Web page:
I'm fairly new to J2EE, as well. However, I've had some recent experiences you might find illuminating. If you're going to use an entity, you'll have to decide whether to use BMP or CMP. There are some drawbacks to using CMP, especially if the bean isn't updated frequently. Most of these drawbacks can be fixed with configuration of JBoss, but you have to work at it a bit. If you're very comfortable with JDBC and SQL, already, you might have better luck with a stateless bean or a BMP bean.
If you depend upon a CMP entity bean to be both a read-only data source and a writable entity, you're going to have 2 basic problem. First, you may encounter dead-lock exceptions when beans interact with your entity (admin guide pp. 180 - 190). Second, you may experience performance below your expectations. I've had both these problems. Lucky me.
By default, only 1 transaction can access the entity bean at a time (transactions lock the EJB). JBoss tries to detect dead-lock and throws exceptions when it thinks its identified a dead-lock situation. The default configuration is "safe" and throws alot of exceptions when they aren't really dead-lock. To avoid this, you'll need to explicitly mark your interface methods read-only, which prevents those methods from triggering a lock on the entity (as I understand it). If you mark the entire bean read-only, it'll never participate in a transaction and dead-lock isn't a problem. Of course, you can't update the data through that bean, anymore.
You can avoid some of the dead-lock headache by using the "Instance Per Transaction" configuration for the bean (admin guide p. 187). This creates a separate instance of your bean for each transaction that wants it (which nearly eliminates dead-lock), but it makes things slower because JBoss refuses to cache the entity and therefore reads it from the DB every time.
You can also choose to mark the entity for commit-option 'A' or 'D' under the (default) "Standard" CMP configuration (see admin guide p. 180). This caches a copy of the bean in the JBoss and so it only hits the database when it feels like it needs to do so.
We've spent alot of time tweaking our JBoss configuration lately. It seems worth it but some of the more experienced java programmers I've talked to lately have been telling me I should just "avoid CMP" altogether, given the performance limitations.
As always, your mileage may vary. Hopefully, this is useful information. You can read the CMP docs (chapter 6) and the admin guide (Chapter 5 section 17) for more information.
I think you should distinguish between the use of session beans and entity beans.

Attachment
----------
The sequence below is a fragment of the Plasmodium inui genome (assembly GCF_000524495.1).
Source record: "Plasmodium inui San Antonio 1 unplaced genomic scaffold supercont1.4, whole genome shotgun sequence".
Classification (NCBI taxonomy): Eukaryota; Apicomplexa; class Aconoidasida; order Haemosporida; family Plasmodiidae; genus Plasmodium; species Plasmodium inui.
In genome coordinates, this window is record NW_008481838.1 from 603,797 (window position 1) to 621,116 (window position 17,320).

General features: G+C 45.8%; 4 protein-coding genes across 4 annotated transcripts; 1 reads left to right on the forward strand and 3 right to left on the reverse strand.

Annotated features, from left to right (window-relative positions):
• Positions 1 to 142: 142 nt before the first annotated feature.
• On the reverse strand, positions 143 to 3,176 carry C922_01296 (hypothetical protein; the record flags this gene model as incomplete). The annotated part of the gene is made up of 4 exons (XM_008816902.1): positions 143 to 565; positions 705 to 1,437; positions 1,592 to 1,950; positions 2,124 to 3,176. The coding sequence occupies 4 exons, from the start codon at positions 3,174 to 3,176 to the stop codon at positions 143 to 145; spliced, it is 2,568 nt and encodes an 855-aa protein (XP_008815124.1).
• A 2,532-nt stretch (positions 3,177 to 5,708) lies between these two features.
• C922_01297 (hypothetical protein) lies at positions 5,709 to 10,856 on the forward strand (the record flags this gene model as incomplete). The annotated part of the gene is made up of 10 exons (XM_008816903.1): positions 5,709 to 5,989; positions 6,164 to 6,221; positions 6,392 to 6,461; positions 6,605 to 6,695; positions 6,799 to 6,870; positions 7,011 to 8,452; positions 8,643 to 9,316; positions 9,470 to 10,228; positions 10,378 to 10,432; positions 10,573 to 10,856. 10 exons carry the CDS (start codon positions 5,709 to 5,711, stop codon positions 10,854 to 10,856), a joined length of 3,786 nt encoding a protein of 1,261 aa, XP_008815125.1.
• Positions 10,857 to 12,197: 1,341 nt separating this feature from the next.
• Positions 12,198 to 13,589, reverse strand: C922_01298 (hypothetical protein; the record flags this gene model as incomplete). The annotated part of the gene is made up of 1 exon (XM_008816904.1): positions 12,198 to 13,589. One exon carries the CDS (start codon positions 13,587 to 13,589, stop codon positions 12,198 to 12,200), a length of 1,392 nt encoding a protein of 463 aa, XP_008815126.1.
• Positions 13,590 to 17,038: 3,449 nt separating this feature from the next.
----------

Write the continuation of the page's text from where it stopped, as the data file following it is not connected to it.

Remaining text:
Session beans are used for implementing business services tier whereas entity beans (BMP/CMP) are used for implementing business domain tier.
The business domain tier is used for representing your application object model. you can resolve there objects relations (one to one, one to many, many to many), and objets integrity.
The business service tier is used for performing action like :
- calculate customer bill
- perform client registration
you can use or not use EJB for implementing business service or business domain tiers but you should implement both of them.
you can decide to not use entity ejb but you can't replace them by session ejb, because these ejb aren't used in the same way. Then you will probably use your own business domain objects.
i will be happy if this could help you
Thank you for all replies I have received, and sorry for not notifying it: I'm talking about BMP entities with 'B' configuration and 'isModified' method, that allows me to avoid unnecessary DB updates. Also, of course, I implement both business services and business domain layers, but still I have 2 ways to implement business domain; with entity EJB or stateless session EJB. Let say that I frequently asked to return caller the last data from DB about a specific entity, so every time I can access DB, collect all necessary information, and return it to the caller (stateless EJB impl.), of course in this case, my bean is not representing any specific entity, but it's a sort of global util for the specific class of entities. Or I can just return the current inner data of my bean, without any DB access (entity EJB impl.). Those ways seem me very similar in terms of result I will get, but my question is what way is better in terms of performance and correctness from J2EE design point of view.
Thanks for your replies.